A major selling point of the Obama campaign in 2008 was the promise to improve the U.S. image overseas, heal the rifts with traditional allies in Western Europe, and eliminate the anti-Americanism that had burgeoned during the Bush years. In his first term, President Obama undoubtedly began to keep this promise, thanks to his personal charisma, but thanks as well to a fundamental change of course in foreign policy.
Yet his second term has begun with sudden eruptions of precisely that political hostility to the United States that he had promised to end. At stake are not the usual suspects—ideological regimes such as North Korea or Venezuela—but, worrisomely, countries with strong histories of cooperation with the U.S. and in which America has deep investments. Both in Germany and in Egypt—two very different cases, to be sure—politicians and parties have chosen to decry Washington. Anti-Americanism is back.
For Germany, the NSA affair touched raw nerves. Contemporary Germans have a strong sense of privacy rights, and the memories of the East German Stasi, not to mention the Gestapo, makes them particularly allergic to suggestions of government snooping. In addition, the Snowden revelations hit the news during the lead up to the September elections.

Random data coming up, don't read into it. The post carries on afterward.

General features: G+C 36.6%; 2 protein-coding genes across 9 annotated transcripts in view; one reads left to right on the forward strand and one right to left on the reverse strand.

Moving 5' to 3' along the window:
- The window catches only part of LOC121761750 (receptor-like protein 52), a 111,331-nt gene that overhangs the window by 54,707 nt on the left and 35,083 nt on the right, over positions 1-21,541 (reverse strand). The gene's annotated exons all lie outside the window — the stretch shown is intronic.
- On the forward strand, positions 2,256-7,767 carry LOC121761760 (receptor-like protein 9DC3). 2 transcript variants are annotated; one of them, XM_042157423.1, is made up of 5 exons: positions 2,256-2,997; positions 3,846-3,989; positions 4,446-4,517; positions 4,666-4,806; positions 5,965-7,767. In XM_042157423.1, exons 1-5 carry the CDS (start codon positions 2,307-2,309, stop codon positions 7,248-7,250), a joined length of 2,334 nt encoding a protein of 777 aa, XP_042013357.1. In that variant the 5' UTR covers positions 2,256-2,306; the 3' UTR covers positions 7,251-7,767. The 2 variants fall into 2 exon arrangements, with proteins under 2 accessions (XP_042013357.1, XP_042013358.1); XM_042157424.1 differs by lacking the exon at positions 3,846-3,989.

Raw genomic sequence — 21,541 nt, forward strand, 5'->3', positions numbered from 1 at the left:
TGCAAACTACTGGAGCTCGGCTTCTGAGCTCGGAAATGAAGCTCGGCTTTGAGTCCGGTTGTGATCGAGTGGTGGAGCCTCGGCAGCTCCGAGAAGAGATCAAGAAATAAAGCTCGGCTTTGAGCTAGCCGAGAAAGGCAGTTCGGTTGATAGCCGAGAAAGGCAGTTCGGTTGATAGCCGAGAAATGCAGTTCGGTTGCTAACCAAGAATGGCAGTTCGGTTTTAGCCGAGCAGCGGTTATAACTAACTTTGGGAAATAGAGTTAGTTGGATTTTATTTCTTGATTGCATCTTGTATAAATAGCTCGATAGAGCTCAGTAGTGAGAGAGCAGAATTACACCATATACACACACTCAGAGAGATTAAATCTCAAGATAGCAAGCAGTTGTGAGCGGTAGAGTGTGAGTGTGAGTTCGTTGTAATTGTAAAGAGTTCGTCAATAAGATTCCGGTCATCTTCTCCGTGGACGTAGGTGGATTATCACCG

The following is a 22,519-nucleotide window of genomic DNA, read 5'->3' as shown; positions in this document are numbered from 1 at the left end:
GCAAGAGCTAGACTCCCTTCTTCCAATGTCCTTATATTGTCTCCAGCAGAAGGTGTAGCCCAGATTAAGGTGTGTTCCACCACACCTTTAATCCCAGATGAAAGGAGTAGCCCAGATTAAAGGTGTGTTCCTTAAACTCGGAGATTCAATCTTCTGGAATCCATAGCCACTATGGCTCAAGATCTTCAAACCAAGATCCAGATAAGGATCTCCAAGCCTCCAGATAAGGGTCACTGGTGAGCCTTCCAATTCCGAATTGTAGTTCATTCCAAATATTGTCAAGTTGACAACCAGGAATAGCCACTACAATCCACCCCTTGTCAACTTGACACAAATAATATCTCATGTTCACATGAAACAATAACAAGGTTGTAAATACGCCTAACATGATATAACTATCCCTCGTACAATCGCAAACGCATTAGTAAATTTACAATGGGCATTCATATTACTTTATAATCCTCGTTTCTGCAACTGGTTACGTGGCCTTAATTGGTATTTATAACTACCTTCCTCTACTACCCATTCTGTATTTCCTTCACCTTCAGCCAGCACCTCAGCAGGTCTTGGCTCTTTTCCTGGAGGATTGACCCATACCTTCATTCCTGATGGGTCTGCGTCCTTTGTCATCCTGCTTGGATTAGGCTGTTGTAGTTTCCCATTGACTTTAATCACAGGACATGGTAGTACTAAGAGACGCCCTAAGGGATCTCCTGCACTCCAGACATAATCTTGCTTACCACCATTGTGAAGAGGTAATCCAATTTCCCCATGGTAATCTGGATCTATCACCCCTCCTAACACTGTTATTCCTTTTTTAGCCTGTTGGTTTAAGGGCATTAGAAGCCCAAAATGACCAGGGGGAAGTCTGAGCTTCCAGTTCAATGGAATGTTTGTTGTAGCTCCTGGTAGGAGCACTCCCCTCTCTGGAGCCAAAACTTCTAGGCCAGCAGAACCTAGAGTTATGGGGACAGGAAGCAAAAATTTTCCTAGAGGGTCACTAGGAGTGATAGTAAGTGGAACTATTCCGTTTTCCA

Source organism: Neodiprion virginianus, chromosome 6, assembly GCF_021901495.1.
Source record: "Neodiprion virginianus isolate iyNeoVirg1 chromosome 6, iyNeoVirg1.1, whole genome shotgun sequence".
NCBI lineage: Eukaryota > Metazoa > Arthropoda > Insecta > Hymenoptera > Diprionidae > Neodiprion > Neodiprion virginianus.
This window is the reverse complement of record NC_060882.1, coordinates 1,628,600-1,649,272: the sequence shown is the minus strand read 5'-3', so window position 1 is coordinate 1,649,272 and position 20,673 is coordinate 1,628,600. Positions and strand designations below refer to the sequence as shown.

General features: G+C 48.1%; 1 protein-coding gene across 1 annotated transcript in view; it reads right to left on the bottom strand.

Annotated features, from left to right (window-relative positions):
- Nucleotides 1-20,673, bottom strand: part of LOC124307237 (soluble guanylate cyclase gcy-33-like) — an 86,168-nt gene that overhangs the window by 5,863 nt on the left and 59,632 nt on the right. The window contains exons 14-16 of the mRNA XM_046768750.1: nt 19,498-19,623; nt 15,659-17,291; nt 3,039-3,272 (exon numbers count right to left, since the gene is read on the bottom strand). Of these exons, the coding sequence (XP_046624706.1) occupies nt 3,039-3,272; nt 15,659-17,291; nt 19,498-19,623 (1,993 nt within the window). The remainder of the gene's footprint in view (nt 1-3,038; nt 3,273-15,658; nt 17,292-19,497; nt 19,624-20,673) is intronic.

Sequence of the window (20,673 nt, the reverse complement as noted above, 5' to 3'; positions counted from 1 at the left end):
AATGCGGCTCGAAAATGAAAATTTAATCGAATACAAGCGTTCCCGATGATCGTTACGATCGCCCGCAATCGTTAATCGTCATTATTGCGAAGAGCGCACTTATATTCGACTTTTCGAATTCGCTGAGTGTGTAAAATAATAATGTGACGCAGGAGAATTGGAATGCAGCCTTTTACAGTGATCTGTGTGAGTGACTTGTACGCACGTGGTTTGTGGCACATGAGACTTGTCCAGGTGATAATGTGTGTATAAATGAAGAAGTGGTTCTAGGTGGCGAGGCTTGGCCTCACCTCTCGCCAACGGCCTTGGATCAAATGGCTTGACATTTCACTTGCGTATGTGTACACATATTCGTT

The underdog Social Democrats (SPD) made a calculated decision to attack Chancellor Merkel and the Christian Democrats (CDU) for betraying German interests through collaboration with U.S. intelligence gathering. A hostile press has portrayed America as a demonic surveillance state that combines unlimited spying with targeted killings. Demonstrators directed their animosity toward the U.S. President, with bitterly ironic slogans (in English) like “Yes, We Scan.” Poster’s juxtaposed Martin Luther King Jr.’s “I have a dream” with an image of Obama tagged with “I have a drone.” The CDU has hit back hard, pointing out that cooperation between German and American intelligence services dates back to agreements reached when a coalition of the SPD and the Greens was in power.
In this pre-election scramble, association with the U.S. counts as a negative. It turns out, however, that most of the impugned cooperation has involved information sharing in Afghanistan regarding terrorists, not harmless phone calls in Germany. Even though the accusation may have been defused, the past month of political mudslinging in Germany points to a potent anti-American reservoir in the political culture that politicians can tap into at will.